Media Magazine

Saving Articles for a Later That May Not Come

Posted on the 26 April 2013 by Themarioblog @garciainteract

This is the weekend edition of TheMarioBlog and will be updated as needed. The next blog post is Monday, April 29

TAKEAWAY: How many of us read articles that we download and save for a later time? Instant seduction and instant consumption go hand in hand.  Read it later may be a wish, but not usually fulfilled. PLUS: Creativity Workshop with Deborah Withey in Wales this summer

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Forget the yellowing piles of newspapers and dog-eared magazines waiting to be read later; rarely does anyone pick them up. There are apps for saving unfinished articles, but how often do readers return to them?

This is an excerpt from a recent article in American Journalism Review and it made me think about the subject of downloaded and saved articles that we say we will get to—-one of these days.

Let’s face it: we are a society of ingrates when it comes to patience about all things, but particularly about waiting to read an article that we have saved “for later”.

Read It Later (a most appropriate name) has already tried to help us categorize what we may save for a later read. Now, the same company launches Pocket for Publishers, allows the Web sites of magazines and newspapers to track which articles and authors are not only being saved to Pocket, but how often and when the content is reopened and reread.

Wonder what it will yield.  If you are like me, I save pieces that I seldom get back to. Perhaps it is the way I file them into oblivion.  Or, more likely, there are too many new, exciting and enticing new pieces popping into the computer, and the ones that do the instant seduction win.

How does that happen? Usually, it is a good headline that does the trick, as it has been since the beginning of publishing.  Other times, it is the topic. The headline may be dull, but the topic holds promise of a good read. Often times, I will never find out, as I, too, fail to return to the land of the saved articles.

In my own experience, if the article saved is not returned to within a few hours, it’s not going to happen.

Saving for later reads were never too popular

I recall, many years ago, the Japanese makers of popular printers, engaged me in a conversation, and then a project, about the printing of articles that people found interesting in their computers. Of course, for a later read.

That project took me to Japan, and to the early stages of a project, but it was cancelled when the marketing department conducted studies that yielded one important conclusion: most people in the study at the time said that they rarely got to read anything they printed for later reading.

The image that comes to mind is that of Lucille Ball in her classic I Love Lucy episode when she and sidekick Ethel got a job in a chocolate factory.  Fresh bonbons moved too fast on the revolving cylinder for the redhead to keep up with them.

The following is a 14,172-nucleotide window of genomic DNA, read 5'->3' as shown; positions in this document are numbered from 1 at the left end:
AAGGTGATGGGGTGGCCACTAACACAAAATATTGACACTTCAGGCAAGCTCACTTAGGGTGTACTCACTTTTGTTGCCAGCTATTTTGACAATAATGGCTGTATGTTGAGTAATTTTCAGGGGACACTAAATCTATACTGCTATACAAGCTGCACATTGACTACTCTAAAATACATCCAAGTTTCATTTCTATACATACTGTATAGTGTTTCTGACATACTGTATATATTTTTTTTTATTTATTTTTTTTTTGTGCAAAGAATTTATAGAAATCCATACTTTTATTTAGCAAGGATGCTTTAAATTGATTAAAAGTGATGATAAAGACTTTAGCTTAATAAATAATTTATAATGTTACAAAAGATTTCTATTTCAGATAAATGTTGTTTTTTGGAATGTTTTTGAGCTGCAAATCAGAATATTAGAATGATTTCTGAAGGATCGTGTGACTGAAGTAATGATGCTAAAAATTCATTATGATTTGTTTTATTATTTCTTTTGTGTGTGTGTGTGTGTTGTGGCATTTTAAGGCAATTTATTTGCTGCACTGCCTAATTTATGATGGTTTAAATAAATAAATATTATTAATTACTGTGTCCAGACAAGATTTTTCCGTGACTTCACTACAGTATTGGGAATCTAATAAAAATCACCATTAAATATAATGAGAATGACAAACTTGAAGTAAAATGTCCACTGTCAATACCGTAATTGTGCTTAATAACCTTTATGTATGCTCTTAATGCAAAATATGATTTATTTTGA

That’s exactly what happens on the assembly line of fresh stories. Too many.  Too fast. Immediate seduction beats the thoughts of delayed rewards.  The human condition at work.

For editors and designers the key is to put the emphasis on now, not later. The best do achieve it.

Lucy in the chocolate factory video

Deborah Withey creative workshop in Wales

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St. Davids, Wales: the beautiful landscape of the region where Deborah Withey’s Creativity Workshop will take place

Deborah Withey and creativity should be pronounced in the same breath. 

The first time I met Deb, at a Poynter Institute seminar, she mesmerized me with her illustration and design work.  We became instant friends, to this day. Deborah displayed her magic and talent in such newspapers as The Detroit Free Press, The Virginian Pilot, and assorted other projects.

Deborah, who lives in Wales now, writes me that one of her dreams is coming true. She is planning to run creative break workshops from her own studio in Wales.

The first Expanding Creativity workshop will be in July.  So, if you are in need of a break, want to get inspiration from the best, and, at the same time enjoy St. Davids, which, says Deb, “is is lovely, the beaches, the view, the medieval castles and the cathedral are all here for the taking, the food will be sensational and I believe the work and sharing, inspirational.“

According to Deb, her workshop will cover all storytelling from print to broadcast.  Deborah’s partner for this workshop will be

Grant Sonnex, designer and maker of fine furniture, and a former BBC Natural History Unit writer.

If interested, please write directly to Deborah Withey at:

Deborah’s website:

Of special interest this weekend:

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Boston Magazine’s Heart-Shaped Shoes: The Story Behind the Beautiful Cover

It is a beautiful and moving cover for the May cover and back cover of Boston Magazine, with an image made from shoes worn by the marathon’s runners.  A simple and creative approach to reflect on the tragedy that was the bombs at the Boston Marathon, while paying tribute to its victims.

TheMarioBlog post #1247

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